News you may have missed #675

Maria del Pilar HurtadoBy IAN ALLEN | intelNews.org |
►►Panama refuses to extradite Colombian ex-spy chief. Panama’s foreign ministry cited the Inter-American Convention on Human Rights, an international accord on asylum and Panamanian law, as reason for denying Colombia’s request to extradite Maria del Pilar Hurtado, who faces charges in Bogota over an illegal wiretapping scandal. Currently enjoying asylum in Panama are former presidents of Guatemala, Jorge Serrano Elias; and Ecuador, Abdala Bucaram; as well as erstwhile Haitian military strongman Raoul Cedras.
►►Russian spy chief to visit Syria. Russian Foreign Minister Sergei Lavrov said on Saturday he and Foreign Intelligence Service (SVR) head Mikhail Fradkov will visit Syria and meet with President Bashar al-Assad on February 7. The visit will be made on instructions from Russian President Dmitry Medvedev. Lavrov did not reveal any details of the upcoming the visit.
►►US spy chief: ‘we don’t know if Iran is building a bomb’. At a hearing of the Senate Select Committee on Intelligence last Tuesday, James Clapper, the US Director of National Intelligence, released the following statement: “We assess Iran is keeping open the option to develop nuclear weapons, in part by developing various nuclear capabilities that better position it to produce such weapons, should it choose to do so.  We do not know, however, if Iran will eventually decide to build nuclear weapons”.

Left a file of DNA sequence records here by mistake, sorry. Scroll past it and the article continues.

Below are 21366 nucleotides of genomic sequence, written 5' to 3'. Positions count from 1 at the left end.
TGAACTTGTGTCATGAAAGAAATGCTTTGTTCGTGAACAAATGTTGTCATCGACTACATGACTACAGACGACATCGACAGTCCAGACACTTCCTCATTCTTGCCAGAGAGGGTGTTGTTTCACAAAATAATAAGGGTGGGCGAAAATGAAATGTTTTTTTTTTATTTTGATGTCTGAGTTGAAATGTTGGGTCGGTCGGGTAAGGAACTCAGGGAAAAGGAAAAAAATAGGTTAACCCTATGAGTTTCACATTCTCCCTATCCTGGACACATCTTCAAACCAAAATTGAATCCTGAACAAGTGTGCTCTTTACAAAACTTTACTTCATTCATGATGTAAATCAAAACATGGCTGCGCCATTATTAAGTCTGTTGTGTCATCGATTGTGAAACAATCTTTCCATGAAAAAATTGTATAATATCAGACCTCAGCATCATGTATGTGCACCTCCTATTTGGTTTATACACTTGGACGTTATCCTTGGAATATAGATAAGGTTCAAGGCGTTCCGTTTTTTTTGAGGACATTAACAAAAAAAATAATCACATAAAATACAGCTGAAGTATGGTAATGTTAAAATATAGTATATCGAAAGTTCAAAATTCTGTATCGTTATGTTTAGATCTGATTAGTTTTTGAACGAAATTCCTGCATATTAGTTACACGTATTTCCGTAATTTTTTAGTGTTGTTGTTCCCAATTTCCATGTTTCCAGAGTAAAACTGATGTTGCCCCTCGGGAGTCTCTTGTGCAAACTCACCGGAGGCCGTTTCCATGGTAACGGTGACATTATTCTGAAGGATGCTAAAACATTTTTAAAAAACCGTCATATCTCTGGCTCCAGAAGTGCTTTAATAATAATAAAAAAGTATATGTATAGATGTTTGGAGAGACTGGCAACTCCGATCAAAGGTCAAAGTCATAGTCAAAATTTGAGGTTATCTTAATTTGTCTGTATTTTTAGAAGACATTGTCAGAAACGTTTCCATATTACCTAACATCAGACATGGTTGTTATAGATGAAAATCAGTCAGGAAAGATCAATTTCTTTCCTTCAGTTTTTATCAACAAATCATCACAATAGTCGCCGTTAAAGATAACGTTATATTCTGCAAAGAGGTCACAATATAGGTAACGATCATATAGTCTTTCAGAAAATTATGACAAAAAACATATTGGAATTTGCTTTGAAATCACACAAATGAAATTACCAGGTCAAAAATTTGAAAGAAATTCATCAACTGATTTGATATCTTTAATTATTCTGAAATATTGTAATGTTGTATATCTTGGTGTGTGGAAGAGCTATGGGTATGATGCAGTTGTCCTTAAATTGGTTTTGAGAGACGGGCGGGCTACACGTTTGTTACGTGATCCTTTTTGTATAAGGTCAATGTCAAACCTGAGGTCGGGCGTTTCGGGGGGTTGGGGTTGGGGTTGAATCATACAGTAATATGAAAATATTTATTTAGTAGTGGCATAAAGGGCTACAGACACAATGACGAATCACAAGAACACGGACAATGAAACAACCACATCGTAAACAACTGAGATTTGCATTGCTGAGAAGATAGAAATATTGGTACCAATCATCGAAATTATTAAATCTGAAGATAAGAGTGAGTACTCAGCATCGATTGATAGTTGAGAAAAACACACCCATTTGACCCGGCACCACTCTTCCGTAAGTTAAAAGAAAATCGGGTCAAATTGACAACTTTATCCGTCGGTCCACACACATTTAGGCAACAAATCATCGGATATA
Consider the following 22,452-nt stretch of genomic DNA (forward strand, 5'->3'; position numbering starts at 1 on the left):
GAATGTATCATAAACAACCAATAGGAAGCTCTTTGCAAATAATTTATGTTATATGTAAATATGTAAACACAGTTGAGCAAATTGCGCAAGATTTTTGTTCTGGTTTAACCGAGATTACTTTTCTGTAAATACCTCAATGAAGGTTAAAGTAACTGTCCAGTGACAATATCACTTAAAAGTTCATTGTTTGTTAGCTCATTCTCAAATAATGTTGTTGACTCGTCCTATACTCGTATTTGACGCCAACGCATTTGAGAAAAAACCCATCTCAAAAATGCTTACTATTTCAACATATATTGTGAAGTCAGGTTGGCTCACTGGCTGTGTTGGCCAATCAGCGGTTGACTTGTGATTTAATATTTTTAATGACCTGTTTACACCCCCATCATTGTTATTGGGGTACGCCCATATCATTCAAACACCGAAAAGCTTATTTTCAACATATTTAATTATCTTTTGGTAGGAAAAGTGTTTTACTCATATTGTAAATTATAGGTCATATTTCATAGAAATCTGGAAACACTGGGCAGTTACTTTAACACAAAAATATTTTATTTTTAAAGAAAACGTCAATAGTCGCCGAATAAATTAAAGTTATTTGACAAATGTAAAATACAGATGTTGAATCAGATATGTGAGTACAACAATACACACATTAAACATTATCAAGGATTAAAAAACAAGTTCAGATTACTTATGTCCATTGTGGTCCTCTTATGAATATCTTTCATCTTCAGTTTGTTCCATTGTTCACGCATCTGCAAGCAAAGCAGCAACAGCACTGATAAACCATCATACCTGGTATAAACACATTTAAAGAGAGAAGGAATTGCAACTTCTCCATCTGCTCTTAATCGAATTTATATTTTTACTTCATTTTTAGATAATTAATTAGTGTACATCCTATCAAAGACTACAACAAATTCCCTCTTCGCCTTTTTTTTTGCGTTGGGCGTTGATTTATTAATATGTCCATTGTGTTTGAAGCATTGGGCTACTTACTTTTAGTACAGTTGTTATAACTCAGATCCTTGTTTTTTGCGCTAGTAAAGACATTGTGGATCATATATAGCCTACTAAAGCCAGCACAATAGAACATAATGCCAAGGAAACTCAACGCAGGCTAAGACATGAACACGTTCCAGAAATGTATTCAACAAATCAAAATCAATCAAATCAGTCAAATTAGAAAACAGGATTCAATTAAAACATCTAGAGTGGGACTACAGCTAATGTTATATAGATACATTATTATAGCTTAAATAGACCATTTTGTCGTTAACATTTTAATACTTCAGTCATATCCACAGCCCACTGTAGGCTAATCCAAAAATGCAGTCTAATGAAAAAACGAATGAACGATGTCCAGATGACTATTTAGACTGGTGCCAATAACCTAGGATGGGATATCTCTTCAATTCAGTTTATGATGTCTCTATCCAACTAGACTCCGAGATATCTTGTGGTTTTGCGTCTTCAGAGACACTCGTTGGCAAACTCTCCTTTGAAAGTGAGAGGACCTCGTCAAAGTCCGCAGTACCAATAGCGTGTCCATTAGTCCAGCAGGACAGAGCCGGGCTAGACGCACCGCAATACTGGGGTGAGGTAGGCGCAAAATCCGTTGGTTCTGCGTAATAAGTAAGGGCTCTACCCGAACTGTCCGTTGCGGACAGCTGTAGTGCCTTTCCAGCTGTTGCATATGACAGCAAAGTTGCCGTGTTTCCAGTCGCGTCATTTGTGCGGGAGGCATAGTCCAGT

News you may have missed #649

María del Pilar Hurtado

María Hurtado

►►US-Russian tensions over stranded Kosovo aid convoy. A stranded aid convoy of more than 20 Russian trucks was stopped Tuesday by US soldiers at a Kosovo border with Serbia, increasing tensions in the volatile region. American forces say they believe the convoy’s cargo consisting of canned food, blankets, tents and power generators appears, is intended for minority Serbs, who reject Kosovo’s statehood, and have been blocking roads in the Serb-run north of the country to prevent Kosovar authorities from taking control.